Monday, April 10, 2017

Babies: Burden or Blessing?




My baby turned 2 years old last week and we had a huge celebration! But I will never forget the day I discovered I was expecting him, Baby #10.

It was a cool fall day just after school started. Staring at the positive pregnancy test in the privacy of my bathroom my heart sank and I immediately felt overwhelmed. I could hear my nine noisy busy children out in the kitchen chattering and making dinner.

I had good reason to feel overwhelmed. My youngest daughter was three, and for the first time in 18 years I had a "completely-potty-trained-put-on-your-own-shoes-feed-yourself-mostly-self-sufficient household." Eight of my children had gone back to school that month, and during the previous week I had relished the three hours of quiet I enjoyed every day while they were gone. In many ways I felt that my life was just beginning. I knew that I would finally be able to keep up on housework and even have time for some personal projects. Also, I was just a few weeks away from turning 41. Socially, I was just too old to have a baby.

Monday, March 20, 2017

Riches to Rags—My Testimony of Relief Society



My husband and I raised our family in downtown Las Vegas, Nevada for several years. During part of that time I served as our ward Relief Society president. Even though I had six young children, I loved my calling! I thrived on the wonderful associations I had with the good sisters in our ward. I loved serving with my counselors and secretary and planning uplifting activities. I enjoyed dressing up every Sunday and conducting Relief Society, attending meetings with the bishopric and other leaders, and serving families in our ward.  I felt very fulfilled and needed outside of my young motherhood responsibilities.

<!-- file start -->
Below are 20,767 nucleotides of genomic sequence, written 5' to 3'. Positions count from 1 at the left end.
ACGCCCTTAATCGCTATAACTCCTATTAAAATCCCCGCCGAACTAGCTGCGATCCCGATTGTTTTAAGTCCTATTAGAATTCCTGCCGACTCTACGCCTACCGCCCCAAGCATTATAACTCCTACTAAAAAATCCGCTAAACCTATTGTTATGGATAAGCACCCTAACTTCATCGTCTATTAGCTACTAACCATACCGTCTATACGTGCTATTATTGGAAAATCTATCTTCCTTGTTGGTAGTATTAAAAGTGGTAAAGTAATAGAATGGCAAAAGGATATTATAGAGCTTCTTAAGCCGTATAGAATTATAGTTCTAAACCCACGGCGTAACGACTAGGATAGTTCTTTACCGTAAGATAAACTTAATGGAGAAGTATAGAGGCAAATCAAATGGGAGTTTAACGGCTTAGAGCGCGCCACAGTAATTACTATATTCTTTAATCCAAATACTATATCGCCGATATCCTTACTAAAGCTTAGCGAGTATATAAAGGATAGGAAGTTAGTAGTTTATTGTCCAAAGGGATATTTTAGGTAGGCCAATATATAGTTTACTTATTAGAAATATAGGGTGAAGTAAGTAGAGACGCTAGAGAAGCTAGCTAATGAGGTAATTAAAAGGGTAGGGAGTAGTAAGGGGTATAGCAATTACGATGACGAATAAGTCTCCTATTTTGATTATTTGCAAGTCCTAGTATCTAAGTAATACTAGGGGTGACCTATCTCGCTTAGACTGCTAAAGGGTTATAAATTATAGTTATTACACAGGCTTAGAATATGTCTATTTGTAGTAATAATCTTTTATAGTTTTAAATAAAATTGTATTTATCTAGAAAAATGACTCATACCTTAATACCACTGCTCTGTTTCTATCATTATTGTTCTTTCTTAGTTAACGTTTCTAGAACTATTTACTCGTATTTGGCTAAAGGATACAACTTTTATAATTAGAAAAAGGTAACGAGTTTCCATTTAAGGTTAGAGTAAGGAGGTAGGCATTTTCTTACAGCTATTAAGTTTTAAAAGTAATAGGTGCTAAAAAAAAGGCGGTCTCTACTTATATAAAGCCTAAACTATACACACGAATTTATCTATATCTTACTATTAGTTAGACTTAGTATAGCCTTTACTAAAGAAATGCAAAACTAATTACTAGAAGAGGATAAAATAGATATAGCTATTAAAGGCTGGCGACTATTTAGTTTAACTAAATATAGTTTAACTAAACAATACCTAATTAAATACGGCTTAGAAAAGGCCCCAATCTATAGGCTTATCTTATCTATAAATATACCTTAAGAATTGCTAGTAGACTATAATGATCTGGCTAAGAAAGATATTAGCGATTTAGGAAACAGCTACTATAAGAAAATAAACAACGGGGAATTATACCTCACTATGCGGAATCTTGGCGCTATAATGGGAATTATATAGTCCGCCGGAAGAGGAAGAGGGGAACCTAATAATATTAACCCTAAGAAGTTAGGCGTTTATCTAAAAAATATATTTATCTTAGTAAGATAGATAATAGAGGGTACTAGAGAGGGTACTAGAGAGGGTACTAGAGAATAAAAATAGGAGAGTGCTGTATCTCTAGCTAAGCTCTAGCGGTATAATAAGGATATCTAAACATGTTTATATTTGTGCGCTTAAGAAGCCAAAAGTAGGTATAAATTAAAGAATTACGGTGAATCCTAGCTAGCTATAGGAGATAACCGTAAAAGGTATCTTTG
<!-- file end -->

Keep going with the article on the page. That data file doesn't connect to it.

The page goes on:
Since we lived downtown, there were quite a few needy families in our area. A significant amount of my time was spent going into homes, visiting with mothers, and filling out food orders.


I often took my children with me as we ministered to mothers who were exhausted, sick, or simply overwhelmed by the cares of life—sisters who needed comfort, both spiritual and physical. Despite my heartfelt good works on their behalf, I always felt grateful that I wasn’t in their situation. I was glad I had a clean house, well-dressed children, and that my own hair was washed and styled!

Then, suddenly, my life changed. My husband accepted a job promotion in a different state. Within a month we had packed up and left our home in sunny Las Vegas for a small rental house in Casper, Wyoming. The weather was 60 degrees when we left Las Vegas, and it felt like only 6 degrees when we pulled into Casper that December evening. The same week that we moved I realized that I was pregnant with our 7th child. Little did I know that I was actually expecting twins—babies number seven and eight!

Thursday, February 2, 2017

10 Parenting Phrases (That get me through the tough times)


Some motherhood days are just difficult! I feel like I am barely treading water and keeping myself afloat…or almost drowningwhichever way you look at it!

Here are ten phrases I often say to myself in these times that try the soul.